2 GOP challengers in primary to face off vs. Phillips

Two Republican challengers hope to unseat three-term State Rep. Debbie Phillips, D-Albany, in the November election for the 94th Ohio House District seat, which includes Meigs County and parts of Athens, Washington and Vinton counties.

But first, the two have to face off in the May 6 primary to determine who will run against Phillips.

Yolan Dennis, a registered nurse from Fleming, and Dan Lantz, a lumber buyer from Pomeroy, each have their own individual plans for representing the 94th District.

Dennis

Yolan Dennis, 59, of 457 Salster Road in Fleming, is a registered nurse who decided to throw her hat in the ring for the 94th District seat now that her five children are grown up.

“I’m not a politician by any means, but people have told me I have common sense and I’m very involved with the community,” she said.

By running, Dennis said she hopes to bring a conservative voice to the area, with plans to focus on bringing in jobs and improving education. She said she also wants to be an advocate for farmers, small business owners, skilled workers and energy producers in Ohio.

“In this area, with the Marcellus shale industry being so big, I am a supporter of that,” she said. “That can bring a lot of good paying jobs to our area and support the region in a lot of different ways.”

Dennis said she recognizes that many people across the state, and the Southeast Ohio region in particular, are hurting when it comes to jobs.

“We need to find opportunities for those people to work,” she said.

In addition to jobs, Dennis said though her own five children received an excellent education in the Warren Local district, there is still room for improvement on the state level.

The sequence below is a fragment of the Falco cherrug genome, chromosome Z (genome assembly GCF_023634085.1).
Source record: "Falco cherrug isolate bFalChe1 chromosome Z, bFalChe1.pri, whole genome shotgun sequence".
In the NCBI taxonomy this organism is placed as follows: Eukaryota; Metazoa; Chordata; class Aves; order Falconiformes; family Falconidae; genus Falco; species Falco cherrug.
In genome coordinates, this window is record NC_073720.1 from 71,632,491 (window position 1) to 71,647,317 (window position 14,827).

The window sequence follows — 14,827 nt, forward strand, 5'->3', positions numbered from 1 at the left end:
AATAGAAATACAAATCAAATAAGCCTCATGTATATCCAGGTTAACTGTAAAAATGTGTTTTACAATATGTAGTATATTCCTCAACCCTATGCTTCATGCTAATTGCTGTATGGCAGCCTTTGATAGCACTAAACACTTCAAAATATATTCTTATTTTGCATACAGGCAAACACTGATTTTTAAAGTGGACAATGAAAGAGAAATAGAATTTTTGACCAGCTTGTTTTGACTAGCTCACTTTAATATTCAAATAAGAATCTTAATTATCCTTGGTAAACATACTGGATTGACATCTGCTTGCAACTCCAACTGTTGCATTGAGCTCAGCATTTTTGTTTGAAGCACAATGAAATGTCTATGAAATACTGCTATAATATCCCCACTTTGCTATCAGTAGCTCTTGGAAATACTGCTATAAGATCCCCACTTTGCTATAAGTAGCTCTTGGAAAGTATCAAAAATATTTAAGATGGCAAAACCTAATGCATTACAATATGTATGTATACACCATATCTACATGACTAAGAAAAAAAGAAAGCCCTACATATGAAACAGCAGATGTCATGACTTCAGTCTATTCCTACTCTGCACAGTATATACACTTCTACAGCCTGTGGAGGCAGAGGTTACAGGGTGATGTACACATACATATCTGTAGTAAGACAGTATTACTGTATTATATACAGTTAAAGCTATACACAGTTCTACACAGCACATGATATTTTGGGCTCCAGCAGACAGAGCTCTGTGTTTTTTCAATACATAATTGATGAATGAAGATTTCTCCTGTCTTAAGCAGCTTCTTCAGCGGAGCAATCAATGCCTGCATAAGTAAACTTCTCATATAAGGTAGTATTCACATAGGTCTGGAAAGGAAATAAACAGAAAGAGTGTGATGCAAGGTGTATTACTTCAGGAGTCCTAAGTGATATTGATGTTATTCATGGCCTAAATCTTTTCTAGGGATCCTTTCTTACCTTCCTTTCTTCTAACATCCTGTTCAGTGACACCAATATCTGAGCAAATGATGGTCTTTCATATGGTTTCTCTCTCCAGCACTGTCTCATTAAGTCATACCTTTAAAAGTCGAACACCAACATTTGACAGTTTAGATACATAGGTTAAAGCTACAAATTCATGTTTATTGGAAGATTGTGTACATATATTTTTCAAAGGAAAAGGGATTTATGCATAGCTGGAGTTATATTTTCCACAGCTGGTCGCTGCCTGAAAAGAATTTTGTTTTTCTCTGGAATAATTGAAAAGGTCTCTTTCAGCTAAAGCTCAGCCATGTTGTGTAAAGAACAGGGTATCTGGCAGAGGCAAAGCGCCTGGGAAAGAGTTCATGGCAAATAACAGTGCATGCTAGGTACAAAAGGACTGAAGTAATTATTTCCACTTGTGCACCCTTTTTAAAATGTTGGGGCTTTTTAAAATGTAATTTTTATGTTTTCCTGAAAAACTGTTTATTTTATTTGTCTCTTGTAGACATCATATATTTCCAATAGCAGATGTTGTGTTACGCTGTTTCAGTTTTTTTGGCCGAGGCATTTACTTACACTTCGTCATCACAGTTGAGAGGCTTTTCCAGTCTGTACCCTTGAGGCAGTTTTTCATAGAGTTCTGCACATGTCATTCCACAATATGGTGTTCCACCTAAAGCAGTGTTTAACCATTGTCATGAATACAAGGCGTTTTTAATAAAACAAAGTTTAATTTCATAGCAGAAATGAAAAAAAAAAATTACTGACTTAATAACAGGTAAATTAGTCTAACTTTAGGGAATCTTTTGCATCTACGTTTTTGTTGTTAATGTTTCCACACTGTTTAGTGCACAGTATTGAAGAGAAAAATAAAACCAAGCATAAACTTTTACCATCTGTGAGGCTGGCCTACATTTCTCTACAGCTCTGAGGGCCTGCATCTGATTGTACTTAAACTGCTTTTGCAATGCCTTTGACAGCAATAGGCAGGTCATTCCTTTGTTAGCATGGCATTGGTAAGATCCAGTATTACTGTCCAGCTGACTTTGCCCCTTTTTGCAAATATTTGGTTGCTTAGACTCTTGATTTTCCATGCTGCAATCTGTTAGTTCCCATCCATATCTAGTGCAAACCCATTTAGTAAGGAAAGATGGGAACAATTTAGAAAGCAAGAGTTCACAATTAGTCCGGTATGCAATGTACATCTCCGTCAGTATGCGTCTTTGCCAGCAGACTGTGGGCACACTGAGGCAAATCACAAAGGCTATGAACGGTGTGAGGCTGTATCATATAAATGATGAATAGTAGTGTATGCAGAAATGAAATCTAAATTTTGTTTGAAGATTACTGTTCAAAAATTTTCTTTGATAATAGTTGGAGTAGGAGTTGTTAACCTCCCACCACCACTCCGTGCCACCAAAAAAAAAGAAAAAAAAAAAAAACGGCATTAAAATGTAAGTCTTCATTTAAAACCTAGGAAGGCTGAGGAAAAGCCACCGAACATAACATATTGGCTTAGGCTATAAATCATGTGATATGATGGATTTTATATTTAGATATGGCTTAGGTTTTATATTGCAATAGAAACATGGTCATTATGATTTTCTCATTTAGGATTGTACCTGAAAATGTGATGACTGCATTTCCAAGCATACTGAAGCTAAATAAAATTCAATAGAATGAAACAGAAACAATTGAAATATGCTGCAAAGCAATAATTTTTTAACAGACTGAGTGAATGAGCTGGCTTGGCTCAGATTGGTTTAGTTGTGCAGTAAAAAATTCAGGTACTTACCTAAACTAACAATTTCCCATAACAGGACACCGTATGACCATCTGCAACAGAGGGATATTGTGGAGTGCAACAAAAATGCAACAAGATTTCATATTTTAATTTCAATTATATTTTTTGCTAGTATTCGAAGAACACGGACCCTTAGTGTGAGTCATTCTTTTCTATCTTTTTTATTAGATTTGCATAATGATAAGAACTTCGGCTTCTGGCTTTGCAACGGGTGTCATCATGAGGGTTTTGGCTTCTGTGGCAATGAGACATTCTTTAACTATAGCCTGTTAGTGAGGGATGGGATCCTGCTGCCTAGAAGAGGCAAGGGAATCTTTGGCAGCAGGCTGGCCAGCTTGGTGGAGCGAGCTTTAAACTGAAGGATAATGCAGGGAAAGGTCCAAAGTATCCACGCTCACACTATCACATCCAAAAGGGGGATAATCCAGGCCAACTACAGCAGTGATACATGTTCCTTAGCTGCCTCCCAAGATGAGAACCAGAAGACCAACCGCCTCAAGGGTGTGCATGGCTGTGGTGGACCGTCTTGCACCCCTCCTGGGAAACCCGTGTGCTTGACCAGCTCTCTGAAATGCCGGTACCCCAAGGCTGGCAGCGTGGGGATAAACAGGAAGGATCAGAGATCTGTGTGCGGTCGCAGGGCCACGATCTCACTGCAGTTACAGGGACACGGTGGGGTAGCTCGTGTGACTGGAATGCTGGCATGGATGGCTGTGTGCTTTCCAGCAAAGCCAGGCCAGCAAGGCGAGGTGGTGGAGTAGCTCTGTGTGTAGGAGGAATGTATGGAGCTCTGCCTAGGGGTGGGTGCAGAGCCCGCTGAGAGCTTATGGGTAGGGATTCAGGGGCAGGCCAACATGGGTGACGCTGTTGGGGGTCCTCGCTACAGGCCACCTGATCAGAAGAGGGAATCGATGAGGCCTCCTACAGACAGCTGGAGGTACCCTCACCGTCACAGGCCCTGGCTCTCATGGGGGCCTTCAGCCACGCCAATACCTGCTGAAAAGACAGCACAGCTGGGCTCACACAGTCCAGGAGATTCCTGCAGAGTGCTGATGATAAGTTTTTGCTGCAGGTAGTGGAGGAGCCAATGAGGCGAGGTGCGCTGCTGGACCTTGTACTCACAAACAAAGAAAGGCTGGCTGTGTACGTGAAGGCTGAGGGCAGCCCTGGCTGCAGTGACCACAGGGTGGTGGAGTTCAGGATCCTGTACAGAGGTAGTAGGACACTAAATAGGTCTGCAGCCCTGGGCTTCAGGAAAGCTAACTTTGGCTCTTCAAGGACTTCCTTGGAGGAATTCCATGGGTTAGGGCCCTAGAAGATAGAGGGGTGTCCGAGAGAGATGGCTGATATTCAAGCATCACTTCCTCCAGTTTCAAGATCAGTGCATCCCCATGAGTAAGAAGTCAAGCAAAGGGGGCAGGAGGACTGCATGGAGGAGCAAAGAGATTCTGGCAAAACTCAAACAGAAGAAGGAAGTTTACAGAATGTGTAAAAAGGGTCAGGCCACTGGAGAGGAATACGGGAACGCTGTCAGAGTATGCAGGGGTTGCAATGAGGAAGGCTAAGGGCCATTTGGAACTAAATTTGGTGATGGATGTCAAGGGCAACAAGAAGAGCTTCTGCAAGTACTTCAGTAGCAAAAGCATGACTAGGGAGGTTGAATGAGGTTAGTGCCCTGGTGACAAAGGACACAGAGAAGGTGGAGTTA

“The Common Core is a big issue right now and even though I still have research to do on it, there is a big concern because it takes away the local decision-making powers of our educators,” she said. “Parents need to be involved and have choices, too.”

Raised and currently residing on a farm, Dennis said she plans to turn her attention to agricultural regulations and growth in the area along with putting in effort to increase jobs and strengthen education.

Dennis is a graduate of Waterford High School, Washington Technical College School of Practical Nursing and Bethesda Hospital Nursing School in Cincinnati.

As the primary election closes in, Dennis, who has never served in a political office, said she is just doing her best to get her name out and raise funds.

“I believe in honesty and faithfulness and being open with the voters,” she said. “If you let people know where you stand, they will respect that, they just want you to be honest.”

Lantz

Dan Lantz, 49, of 40216 State Route 643 in Pomeroy, currently works as a lumber buyer at DJM Hardwoods & Veneer in Henderson, W.Va., and is also hoping to bring jobs and new entrepreneurs to the district if elected.

“The main thing I want to insinuate in my running is that I’m pro jobs,” he said.

Lantz said he feels that the high joblessness rates that exist in the area could be helped by creating relationships with the oil and gas industries.

“Instead of being a barrier, we need to work with these people and assist them in coming into the area,” he said.

He said he has heard from opposition saying that the process of fracking will have a negative effect on the water quality.

“The chemicals found in the wastewater, I can’t help but think that with the science we have available to us and with the use of a proper filtration system, that somewhere down the road we could use it as a resource to benefit industry,” Lantz said.

The spark to run for office came when Lantz organized a town hall meeting in fall 2013 that helped lead the Ohio Department of Transportation to keep sections of Ohio 684 and 692 near Pageville in its jurisdiction after initial plans to abandon them.

“This is still America; we just have to speak up,” Lantz said.

He said he is planning on going door to door and using social and news media to get his message out.

“I’m a working man with a full-time job running a log yard, but if the people of the 94th District give me the opportunity to represent them, then I will do so,” Lantz said.

With residential, business and employment ties in all of the counties in the district, Lantz said he knows he can represent everyone well, and plans on making sure all views are taken in when making decisions.

“I want to get as many viewpoints as I can, because that’s how the government is supposed to work,” he said. “I want to try to put the pieces together so we can create new entrepreneurs in the 94th District to benefit the generations to come and bring more jobs here.”

Lantz is a graduate of Marietta High School, and obtained a sawyer certificate from Hocking College, where he eventually went on to co-own Albany Lumber for five years before getting involved in the opening of DJM in 1998.